The wildcard is an advanced finding feature that has some powerful options beyond the standard * and ? options for Word. What Word calls ‘wildcard’ is really Regular Expressions, or at least a version of RegEx.
Beginning or end of a word
The beginning of a word can be represented by the “less than” symbol (<). For example, <(inter) finds “interesting” and “intercept”, but not splinter.
Conversely the end of a word can be represented by the “greater than” symbol (>). For example (inter)> finds “splinter” but not “interesting” nor “intercept”.
Finding one of a group of characters
A group of characters to choose from can be represented by grouping them inside the square brackets [ ]. For example w[io]n will find both “win” and “won”.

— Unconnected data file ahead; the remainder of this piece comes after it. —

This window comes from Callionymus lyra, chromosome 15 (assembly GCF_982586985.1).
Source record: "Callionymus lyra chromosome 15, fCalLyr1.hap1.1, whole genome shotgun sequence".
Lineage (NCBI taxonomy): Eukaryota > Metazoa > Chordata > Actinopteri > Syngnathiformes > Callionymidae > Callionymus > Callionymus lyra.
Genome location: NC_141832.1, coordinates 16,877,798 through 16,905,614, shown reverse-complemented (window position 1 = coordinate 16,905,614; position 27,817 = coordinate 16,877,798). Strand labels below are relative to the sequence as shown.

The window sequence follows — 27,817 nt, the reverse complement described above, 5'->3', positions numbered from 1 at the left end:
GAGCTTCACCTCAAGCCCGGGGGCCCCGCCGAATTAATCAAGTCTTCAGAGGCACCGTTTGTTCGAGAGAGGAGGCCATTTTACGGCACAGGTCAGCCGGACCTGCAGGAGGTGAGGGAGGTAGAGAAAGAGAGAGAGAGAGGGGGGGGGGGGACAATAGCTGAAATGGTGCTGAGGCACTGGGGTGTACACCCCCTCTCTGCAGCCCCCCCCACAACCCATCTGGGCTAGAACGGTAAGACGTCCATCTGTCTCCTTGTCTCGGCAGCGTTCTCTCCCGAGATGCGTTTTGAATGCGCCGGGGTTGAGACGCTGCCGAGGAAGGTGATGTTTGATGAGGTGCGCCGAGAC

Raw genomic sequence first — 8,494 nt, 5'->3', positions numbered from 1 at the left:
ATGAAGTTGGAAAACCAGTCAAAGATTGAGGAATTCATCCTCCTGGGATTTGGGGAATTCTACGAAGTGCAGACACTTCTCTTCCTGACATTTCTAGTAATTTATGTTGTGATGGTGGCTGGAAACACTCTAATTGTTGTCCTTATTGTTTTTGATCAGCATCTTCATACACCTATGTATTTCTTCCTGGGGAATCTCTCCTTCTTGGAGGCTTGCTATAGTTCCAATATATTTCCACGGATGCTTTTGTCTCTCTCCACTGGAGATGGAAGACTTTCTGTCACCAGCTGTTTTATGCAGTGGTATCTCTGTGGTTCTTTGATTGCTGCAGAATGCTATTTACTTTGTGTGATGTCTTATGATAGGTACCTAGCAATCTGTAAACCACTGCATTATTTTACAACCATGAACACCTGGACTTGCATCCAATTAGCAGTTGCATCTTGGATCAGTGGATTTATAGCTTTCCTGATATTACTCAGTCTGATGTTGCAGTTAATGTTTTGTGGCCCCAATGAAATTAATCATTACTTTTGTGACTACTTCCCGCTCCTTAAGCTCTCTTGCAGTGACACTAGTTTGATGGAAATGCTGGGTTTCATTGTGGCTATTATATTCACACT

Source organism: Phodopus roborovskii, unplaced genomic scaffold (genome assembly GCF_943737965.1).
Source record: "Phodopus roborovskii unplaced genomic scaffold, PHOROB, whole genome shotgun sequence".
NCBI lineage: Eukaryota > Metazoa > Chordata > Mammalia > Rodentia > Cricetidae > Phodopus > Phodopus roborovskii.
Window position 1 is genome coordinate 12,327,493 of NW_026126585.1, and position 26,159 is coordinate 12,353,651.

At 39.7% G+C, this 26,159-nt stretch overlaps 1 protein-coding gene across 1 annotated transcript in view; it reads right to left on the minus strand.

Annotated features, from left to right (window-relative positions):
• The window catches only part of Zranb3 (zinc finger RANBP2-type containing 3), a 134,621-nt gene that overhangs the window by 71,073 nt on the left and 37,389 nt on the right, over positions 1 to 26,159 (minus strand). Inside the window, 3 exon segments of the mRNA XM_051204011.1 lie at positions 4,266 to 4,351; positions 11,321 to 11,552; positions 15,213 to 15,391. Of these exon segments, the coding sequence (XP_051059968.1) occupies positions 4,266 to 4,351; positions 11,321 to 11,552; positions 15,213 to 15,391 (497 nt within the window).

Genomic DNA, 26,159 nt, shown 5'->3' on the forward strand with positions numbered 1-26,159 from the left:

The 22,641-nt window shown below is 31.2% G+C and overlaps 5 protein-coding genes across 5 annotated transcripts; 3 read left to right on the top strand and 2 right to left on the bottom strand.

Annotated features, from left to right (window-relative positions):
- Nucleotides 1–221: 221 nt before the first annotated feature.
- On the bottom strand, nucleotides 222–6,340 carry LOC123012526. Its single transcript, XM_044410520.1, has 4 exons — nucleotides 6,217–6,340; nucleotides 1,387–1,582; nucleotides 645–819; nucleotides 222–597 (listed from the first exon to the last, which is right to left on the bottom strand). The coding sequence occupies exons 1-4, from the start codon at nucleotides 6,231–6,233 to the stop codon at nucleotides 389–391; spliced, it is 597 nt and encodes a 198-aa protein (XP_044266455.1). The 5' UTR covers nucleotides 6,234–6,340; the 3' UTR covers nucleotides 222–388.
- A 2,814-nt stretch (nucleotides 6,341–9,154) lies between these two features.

A range of characters to choose from can be represented by specifying the alphabetical range inside the square brackets with a hyphen between them [-]. For example, [r-t]ight will find “right” and “sight”, but not “fight”. Ranges must be in ascending order.
Conversely, you can specify a group of characters that excludes a specific range, by adding the exclamation mark (!) to negate the statement. For example, t[!a-m]ck finds “tock” and “tuck”, but not “tack” or “tick”.
To search for a character that has been defined as a wildcard, type a backslash () before the character. For example, typing ? will let you find a question mark as part of your search.
Finally, you can use parentheses to group the wildcard characters and text and to indicate the order of evaluation. For example, typing <(con)*(ed)> will find “converted” and “conscripted”.